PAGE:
US soldiers patrol the
streets in Baghdad 28 January 2005. (Xinhua/AFP Photo)
US soldiers from
Charlie company 1-9 patrol the streets in the Sheikh Maaruf district of
Baghdad 28 January 2005. Insurgents set off a car bomb and attacked voting
stations and security forces in several Iraqi cities today, killing at
least six people as campaigning for the election wrapped up and voters
began casting their ballots abroad. (Xinhua/AFP Photo/Christophe
by Ali Salih Jubouri, Jamal Hashim
Iraq, Jan. 29 (Xinhuanet) -- With only one day to go before the landmark
elections, tension prevailed Saturday in Iraq's northern Salahaldin province,
whose capital Tikrit is hometown to former Iraqi President Saddam
"Iraqi security forces have taken control of
election centers in cities across the governorate and banned people from
approaching the centers," said Abdullah Hussien Jibbara, deputy governor of
National Guards fanned out on the main
roads with an extended curfew imposed on most cities from 7:00 p.m. to 6:00 a.m.
(1600 to 0300 GMT).
In spite of all these measures and
precautions, there has been an increase in insurgent attacks against voting
centers in the past days in the province, a Sunni
More than 15 schools designated as voting
centers in the area were bombed, including three by car bombs in Tikrit and
The headquarters of the Independent Electoral
Commission in Tikrit, a UN-sponsored body responsible for holding the elections,
was also hit by three mortar rounds.
commission is facing a crisis in providing enough employees for the voting
centers after more than half of the staff in the province resigned due to the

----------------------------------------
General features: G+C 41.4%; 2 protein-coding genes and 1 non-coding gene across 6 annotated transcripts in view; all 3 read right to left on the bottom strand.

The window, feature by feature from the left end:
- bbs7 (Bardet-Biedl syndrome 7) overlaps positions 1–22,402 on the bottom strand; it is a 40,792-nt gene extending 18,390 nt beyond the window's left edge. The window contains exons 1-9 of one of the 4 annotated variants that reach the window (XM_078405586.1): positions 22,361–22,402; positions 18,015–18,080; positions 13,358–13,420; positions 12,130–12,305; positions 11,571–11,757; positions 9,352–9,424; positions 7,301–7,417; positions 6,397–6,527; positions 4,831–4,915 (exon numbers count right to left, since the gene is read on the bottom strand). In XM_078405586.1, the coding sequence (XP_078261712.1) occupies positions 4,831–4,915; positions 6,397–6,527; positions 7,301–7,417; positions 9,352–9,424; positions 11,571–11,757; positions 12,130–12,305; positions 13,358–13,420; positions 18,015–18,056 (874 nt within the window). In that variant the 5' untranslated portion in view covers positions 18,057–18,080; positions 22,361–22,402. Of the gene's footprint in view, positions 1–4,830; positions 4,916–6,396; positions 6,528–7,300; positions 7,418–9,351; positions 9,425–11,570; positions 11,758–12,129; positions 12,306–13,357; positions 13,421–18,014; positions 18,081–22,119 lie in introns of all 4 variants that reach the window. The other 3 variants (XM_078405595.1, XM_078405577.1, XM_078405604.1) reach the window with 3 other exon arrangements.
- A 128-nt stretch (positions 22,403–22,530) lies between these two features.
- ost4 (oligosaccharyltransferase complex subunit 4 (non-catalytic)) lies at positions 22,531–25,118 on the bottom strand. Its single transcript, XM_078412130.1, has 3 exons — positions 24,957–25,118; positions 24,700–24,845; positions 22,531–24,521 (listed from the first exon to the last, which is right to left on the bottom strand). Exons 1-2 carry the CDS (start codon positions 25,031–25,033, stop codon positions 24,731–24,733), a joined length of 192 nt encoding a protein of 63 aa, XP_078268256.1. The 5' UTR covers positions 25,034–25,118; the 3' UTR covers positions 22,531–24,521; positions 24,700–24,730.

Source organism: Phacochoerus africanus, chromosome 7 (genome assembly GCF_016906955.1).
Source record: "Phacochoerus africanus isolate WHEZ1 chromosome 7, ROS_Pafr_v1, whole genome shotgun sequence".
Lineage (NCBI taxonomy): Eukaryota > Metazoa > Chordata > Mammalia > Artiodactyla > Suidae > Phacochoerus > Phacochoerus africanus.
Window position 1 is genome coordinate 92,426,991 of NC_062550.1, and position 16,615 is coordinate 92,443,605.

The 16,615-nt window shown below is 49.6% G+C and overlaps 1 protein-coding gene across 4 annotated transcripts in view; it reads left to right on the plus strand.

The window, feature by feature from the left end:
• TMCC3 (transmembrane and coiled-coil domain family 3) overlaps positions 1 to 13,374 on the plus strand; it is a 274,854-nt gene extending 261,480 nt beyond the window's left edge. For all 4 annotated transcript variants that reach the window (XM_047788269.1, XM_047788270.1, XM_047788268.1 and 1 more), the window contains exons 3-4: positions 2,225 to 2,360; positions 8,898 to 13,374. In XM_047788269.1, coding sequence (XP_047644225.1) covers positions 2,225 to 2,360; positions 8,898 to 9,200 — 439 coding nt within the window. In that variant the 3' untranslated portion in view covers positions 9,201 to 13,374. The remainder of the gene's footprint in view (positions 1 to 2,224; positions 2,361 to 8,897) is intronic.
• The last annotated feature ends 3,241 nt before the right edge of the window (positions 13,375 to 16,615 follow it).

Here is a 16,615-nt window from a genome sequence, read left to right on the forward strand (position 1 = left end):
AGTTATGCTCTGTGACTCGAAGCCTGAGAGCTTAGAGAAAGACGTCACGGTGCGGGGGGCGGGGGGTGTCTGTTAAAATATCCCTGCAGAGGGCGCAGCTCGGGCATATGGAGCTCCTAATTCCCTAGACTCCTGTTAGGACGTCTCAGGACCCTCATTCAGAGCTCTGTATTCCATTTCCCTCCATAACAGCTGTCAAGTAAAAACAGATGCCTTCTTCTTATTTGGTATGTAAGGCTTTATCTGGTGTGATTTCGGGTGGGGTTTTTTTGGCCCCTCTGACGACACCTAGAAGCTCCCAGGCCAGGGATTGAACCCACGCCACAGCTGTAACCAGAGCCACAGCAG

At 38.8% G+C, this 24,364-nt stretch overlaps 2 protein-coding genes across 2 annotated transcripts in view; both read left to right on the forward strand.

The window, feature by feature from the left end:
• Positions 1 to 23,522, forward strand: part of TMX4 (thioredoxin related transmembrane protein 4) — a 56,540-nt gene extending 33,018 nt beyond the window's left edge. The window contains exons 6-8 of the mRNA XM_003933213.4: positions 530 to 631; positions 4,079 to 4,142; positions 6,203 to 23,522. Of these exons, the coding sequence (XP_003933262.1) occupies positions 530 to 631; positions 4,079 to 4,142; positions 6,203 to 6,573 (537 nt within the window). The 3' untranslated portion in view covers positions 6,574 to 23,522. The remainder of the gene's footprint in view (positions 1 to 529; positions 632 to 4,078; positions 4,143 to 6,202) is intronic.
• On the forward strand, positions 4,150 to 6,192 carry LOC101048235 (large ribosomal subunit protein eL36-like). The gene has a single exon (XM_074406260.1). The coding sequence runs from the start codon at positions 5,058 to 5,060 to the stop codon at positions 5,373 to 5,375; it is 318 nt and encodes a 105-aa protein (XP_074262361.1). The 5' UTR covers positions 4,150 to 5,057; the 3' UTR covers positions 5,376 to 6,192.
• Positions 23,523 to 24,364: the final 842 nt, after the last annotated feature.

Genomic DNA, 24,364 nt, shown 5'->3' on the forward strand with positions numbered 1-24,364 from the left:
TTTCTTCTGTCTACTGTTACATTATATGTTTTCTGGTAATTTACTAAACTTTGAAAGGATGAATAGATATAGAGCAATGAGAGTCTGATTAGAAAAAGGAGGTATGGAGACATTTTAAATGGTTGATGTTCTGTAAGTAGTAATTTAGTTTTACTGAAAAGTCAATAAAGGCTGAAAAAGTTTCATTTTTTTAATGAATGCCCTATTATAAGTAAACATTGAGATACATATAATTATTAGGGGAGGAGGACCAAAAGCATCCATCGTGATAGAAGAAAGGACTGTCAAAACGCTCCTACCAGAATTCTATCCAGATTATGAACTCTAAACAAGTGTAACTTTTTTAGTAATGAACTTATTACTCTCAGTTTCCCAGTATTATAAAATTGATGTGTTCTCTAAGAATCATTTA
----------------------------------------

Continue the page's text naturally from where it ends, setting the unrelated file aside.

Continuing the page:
deteriorating security situation and low payment.
commission was then forced to decrease the number of voting centers from 200 to
about 132, which would consequently discourage the voters.
"The centers are either too far for them to reach or considered not very well
secured," said a source in the commission, who preferred not to mention his
"Things could be worse when considering that there is
a lack of political and patriotic motive for participating in the elections in
this governorate," he added.
Despite the campaign
advertisements aired by satellite channels and pamphlets handed out by US
forces, it is expected that the turnout may not exceed 40 percent in the
"We expect the participation to stand
between 25 and 40 percent," Jibara told Xinhua, adding that likely voters come
mainly from distant areas in the governorate populated with Shiites, Turkmen or
He attributed the possible low turnout in major
cities to the lack of security and measures taken by Paul Bremer, former US
administrator in Iraq, who dissolved the former Iraqi army and dismissed the
Baath Party members from governmental institutions and
In an effort to boost the turnout, interim
Iraqi President Ghazi Yawer has recently visited the governorate and met with
heads of tribes, trying to persuade them to participate in the political process
so that the Sunni Arabs would not be marginalized.
Minister Ayad Allawi also assured the governorate of solving all the problems to
win support. The province was the only governorate that Allawi has visited twice
in less than two weeks.
"When I return to my work and get
the first payment, my family has the hope of a decent living," said Abdul Razaq
Mohamed, a former officer in the army reinstated recently.
"If the fear is gone and I am convinced by the candidates, then I will be the
first to go to the voting center even if it is in the western desert," he